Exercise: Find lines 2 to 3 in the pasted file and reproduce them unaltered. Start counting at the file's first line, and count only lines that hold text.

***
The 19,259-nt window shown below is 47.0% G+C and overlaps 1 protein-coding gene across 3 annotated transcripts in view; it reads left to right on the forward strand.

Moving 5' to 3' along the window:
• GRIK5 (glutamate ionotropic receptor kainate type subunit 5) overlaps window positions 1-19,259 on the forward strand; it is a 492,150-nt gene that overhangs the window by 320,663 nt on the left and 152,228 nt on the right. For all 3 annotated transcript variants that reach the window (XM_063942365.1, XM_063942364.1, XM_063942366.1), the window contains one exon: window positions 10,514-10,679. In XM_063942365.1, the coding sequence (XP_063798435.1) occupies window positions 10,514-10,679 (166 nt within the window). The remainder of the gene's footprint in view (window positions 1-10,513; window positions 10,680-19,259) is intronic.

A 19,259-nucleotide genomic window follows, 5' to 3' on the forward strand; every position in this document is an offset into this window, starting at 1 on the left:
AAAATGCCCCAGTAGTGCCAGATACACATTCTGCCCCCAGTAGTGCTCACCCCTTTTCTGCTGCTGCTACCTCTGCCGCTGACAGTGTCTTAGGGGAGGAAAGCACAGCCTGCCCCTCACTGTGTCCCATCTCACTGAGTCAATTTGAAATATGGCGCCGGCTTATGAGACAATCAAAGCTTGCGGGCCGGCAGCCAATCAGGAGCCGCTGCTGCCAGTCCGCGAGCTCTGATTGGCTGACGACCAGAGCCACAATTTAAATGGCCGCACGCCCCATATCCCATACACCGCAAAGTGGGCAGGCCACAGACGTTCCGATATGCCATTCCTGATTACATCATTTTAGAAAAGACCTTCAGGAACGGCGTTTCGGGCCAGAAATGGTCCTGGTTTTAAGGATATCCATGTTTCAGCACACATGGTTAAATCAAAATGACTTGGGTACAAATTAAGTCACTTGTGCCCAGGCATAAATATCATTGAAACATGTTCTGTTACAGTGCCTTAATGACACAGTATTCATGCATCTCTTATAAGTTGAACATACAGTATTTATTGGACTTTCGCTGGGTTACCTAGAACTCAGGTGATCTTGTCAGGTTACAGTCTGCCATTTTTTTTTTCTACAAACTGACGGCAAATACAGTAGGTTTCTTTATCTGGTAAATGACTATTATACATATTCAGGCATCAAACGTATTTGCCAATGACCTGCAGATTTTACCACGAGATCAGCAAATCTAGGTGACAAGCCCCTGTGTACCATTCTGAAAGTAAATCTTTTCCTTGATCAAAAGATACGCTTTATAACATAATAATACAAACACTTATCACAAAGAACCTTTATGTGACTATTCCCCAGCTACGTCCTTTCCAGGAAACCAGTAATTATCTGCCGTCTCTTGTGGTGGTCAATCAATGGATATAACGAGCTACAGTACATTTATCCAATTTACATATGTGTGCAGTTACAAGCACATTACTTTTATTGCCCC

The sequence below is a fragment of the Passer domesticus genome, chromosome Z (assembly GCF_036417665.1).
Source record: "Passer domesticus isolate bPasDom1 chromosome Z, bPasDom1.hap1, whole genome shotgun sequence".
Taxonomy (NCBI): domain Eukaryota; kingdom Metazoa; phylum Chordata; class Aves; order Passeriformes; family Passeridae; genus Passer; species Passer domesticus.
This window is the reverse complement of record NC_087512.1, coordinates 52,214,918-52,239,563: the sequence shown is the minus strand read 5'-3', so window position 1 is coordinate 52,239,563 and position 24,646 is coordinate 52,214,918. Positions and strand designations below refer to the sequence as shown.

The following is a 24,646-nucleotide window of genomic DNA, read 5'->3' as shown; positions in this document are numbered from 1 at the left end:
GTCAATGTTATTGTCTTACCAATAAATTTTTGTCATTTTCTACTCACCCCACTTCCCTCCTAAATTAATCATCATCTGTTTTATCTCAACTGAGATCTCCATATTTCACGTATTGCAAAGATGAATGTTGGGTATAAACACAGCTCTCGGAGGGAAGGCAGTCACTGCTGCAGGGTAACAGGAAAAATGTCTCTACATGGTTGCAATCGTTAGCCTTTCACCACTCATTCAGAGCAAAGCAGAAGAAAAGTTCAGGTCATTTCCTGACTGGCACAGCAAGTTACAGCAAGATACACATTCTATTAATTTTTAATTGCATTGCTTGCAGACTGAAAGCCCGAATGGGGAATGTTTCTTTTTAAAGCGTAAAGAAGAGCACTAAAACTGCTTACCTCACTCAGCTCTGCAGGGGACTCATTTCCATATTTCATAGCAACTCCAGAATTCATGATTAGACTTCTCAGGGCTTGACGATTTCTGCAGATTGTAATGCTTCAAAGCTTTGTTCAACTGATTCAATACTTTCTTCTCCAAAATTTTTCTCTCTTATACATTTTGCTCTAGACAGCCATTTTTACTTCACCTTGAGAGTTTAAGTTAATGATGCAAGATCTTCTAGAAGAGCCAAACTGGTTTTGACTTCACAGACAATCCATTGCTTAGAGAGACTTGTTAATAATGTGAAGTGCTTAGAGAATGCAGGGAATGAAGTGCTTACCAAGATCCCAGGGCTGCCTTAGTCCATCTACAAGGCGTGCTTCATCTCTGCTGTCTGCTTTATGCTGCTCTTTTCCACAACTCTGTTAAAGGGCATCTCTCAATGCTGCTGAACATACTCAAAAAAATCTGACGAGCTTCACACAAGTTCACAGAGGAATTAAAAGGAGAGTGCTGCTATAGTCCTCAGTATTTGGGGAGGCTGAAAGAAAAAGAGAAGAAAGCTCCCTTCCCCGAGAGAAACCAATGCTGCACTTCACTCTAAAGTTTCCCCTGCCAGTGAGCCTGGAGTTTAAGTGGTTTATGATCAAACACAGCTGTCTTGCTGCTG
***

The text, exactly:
Moving 5' to 3' along the window:
• GRIK5 (glutamate ionotropic receptor kainate type subunit 5) overlaps window positions 1-19,259 on the forward strand; it is a 492,150-nt gene that overhangs the window by 320,663 nt on the left and 152,228 nt on the right. For all 3 annotated transcript variants that reach the window (XM_063942365.1, XM_063942364.1, XM_063942366.1), the window contains one exon: window positions 10,514-10,679. In XM_063942365.1, the coding sequence (XP_063798435.1) occupies window positions 10,514-10,679 (166 nt within the window). The remainder of the gene's footprint in view (window positions 1-10,513; window positions 10,680-19,259) is intronic.